Alternate Explanation

I recently read a book that offered an alternate explanation for why us people have more cones than dogs. Ok, honest truth? I didn’t read the whole book. Just most of it. Ok, I skimmed it. Alright, alright!  Truffle read it and gave me a quick summary.

The book has the title The Vision Revolution: How the Latest Research Overturns Everything We Thought We Knew About Human Vision, by Mark Changizi. Someday I hope to be able to write a book with a title that long.

His thesis is pretty simple, really. And if I would have thought of it, I would say the idea is clever as well. Humans, and many primates, are social animals. Well, except for applied mathematicians. Humans and most primates (again with the exception of exceptional applied mathematicians), don’t have a lot of fur on their faces.


One example of a primate with a furry face

Primates, being social animals, communicate with their faces. By observing another primate’s rubicundity, something about that animal’s emotional state can be ascertained. If the animal has a red face, they are in a heightened state – possibly angry, possibly interested in going to look for bananas. If the face is a bit bluer, then you could guess that the animal is suffering from an aneurysm. Clearly there is an evolutionary advantage for a primate who knows when to dial 911. Is the primate’s face ashen color? It might be time to turn off the reality TV shows and get that fellow out in the sun.

I set out to test this theory, but unfortunately was stymied in my efforts. I wanted to catch photos of people first under normal conditions, and then while flushed. I would then take the images, and process them in the same way as the previous images, to see if flushing is readily apparent to a trichromat and obscure to a dichromat.

So, in the spirit of research, I set out to a bar with my camera. I took pictures of various women, before I chatted with them, and then after I made various lewd and salacious comments to them. I hypothesized that lewd and salacious comments might potentiate facial erythema (might make their skin turn red).

I erred somewhere in my experimental design. I discovered that my comments potentiated me getting my face slapped, and, in the last instance, it potentiated my camera being smashed on the floor. I calmly drank my last shot of Jägermeister, and concluded my critical research for the night.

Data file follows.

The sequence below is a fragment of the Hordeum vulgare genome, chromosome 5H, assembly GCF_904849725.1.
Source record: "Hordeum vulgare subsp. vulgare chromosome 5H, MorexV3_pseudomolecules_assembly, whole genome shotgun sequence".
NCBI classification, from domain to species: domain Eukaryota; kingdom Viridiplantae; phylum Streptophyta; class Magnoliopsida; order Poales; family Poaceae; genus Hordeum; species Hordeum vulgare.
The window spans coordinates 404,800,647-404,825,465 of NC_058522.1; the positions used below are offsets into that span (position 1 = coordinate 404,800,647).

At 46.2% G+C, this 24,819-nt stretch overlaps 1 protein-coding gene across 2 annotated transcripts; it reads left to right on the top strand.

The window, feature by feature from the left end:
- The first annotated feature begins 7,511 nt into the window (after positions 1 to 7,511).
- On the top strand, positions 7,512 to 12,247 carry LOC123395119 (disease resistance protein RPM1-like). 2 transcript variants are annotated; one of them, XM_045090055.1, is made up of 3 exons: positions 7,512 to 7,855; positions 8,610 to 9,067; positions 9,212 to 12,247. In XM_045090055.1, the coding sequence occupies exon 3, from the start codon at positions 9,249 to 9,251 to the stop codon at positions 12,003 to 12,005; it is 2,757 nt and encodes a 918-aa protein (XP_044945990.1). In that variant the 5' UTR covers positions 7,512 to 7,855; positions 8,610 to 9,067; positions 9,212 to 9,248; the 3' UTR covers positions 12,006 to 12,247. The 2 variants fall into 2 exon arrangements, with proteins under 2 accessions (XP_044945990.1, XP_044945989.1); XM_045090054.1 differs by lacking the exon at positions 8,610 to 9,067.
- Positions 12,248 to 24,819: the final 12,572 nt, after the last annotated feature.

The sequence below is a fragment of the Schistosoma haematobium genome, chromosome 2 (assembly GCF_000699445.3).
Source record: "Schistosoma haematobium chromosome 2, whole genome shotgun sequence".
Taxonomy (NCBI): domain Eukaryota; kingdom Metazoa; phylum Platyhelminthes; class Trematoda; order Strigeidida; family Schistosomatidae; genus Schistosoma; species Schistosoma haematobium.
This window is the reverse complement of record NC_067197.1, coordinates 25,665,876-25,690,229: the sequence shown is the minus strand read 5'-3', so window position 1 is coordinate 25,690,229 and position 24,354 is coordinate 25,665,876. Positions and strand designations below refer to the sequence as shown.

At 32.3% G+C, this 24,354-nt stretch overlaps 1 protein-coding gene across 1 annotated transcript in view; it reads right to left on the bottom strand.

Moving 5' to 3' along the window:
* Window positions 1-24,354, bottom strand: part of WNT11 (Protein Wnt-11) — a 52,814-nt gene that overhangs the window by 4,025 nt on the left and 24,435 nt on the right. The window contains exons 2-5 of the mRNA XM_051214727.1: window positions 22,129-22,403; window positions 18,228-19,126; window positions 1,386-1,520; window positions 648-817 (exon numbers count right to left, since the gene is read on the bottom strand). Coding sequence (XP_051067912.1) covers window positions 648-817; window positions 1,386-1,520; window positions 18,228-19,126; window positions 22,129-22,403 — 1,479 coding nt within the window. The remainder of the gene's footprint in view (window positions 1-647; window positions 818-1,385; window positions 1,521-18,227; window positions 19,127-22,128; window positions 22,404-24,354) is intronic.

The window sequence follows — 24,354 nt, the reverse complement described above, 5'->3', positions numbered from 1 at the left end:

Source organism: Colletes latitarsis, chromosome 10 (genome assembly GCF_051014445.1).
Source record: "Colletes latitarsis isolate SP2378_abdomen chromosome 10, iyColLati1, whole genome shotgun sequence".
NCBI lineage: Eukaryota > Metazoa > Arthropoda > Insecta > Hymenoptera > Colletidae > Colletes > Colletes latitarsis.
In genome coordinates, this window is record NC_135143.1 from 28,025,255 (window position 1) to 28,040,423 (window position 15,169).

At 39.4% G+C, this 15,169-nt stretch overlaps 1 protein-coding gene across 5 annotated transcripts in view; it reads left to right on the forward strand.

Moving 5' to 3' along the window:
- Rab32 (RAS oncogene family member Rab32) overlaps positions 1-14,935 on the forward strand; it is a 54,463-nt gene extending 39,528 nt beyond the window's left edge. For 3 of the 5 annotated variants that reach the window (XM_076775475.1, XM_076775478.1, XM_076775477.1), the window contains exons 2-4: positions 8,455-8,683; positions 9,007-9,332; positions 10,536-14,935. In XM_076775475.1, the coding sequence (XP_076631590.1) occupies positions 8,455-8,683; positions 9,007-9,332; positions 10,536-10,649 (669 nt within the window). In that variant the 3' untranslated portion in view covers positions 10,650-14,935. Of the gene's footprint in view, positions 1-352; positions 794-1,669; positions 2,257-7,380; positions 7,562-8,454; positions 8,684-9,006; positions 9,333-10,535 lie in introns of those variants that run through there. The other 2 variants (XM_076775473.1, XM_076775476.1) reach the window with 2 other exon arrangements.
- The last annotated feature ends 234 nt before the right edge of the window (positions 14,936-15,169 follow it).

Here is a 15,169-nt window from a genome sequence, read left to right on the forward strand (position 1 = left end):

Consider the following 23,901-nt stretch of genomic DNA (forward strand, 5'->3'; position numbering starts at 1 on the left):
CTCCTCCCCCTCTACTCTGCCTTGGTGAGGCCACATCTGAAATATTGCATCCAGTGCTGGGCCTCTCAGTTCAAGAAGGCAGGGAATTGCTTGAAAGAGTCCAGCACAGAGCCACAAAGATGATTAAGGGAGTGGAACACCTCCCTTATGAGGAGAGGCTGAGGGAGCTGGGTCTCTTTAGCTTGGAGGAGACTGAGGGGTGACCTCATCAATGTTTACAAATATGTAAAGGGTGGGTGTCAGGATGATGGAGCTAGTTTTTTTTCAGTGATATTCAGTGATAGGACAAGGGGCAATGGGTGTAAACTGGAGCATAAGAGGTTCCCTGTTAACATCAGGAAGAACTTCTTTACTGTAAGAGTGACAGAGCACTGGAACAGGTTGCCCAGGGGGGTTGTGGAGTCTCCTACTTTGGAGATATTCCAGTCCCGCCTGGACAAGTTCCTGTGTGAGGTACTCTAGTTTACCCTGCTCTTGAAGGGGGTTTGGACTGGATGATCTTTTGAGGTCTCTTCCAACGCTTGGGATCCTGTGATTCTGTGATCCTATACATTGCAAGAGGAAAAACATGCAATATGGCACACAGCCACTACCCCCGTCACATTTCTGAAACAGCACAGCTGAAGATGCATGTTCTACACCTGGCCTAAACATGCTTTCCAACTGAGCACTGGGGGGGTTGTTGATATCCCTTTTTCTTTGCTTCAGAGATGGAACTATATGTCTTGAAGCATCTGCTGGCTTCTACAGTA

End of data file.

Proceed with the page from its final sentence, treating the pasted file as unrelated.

My determination of the validity of Changizi’s theory will have to wait until I get another camera.


[1] My town growing up was so small that we had only one stop and go light. It used to be a four way stop, but people kept getting stuck there. If four people reached the intersection at the same time, someone had to call the local cop to come and decide who should go through first. People in my home town were very polite.

[2] Truffle gets livid when I taunt him with my opposable thumb. He just can’t deal with my genetic superiority.

[3] Whether I can tell the difference between red and green Kool-Aid by taste alone is another question altogether. I maintain that if you close your eyes, they will taste the same. Only when you open your eyes can you “taste” a difference. I have actually performed this experiment with sugar wafer cookies. You know, the kind that come in “chocolate”, “vanilla”, and “strawberry”? When blindfolded, kids can’t tell the difference. 


But an orange mug does make hot chocolate taste better.

[4] Does this bit of silliness remind anyone of the last time I used that “drunk photons” shtick?

[5] I contemplated hooking tiny electrodes up to Truffle’s optic nerve in order to get an actual image from his eyes, but the cables were back-ordered from Cables-2-Go. I decided on approximating the effect. The dog-vision-simulated images were all created by taking a weighted average of the red and green channels from camera images, and putting that in the red and green planes of the image. Why did I add in a little of the red channel? The green channel of an RGB camera is narrower than the corresponding channel in mammalian eyes. The “true” green channel incorporates a bit more of the red. I don’t claim that any extensive research went into making these images.

[6] As I wrote that, I was looking for a word that means “not ripe”. My dictionary lists “green” as the only antonym for ripe. Go figger.

John Seymour (AKA John the Math Guy) is an applied mathematician and color scientist. In the 21 years he has worked for QuadTech, he has been granted 17 patents on devices for measuring color and for controlling color on printing presses. His weekly blog, described as “applied math and color science with a liberal sprinkling of goofy humor”, can be found at

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4 responses to “Evolution Trichromacy”

  1. funcolors says:

    John’s color thoughts — worth reading just for the footnotes.

  2. thanks for your sharing, gives me another sight about evolution trichromacy

  3. mipro says:

    Good research, thanks for sharing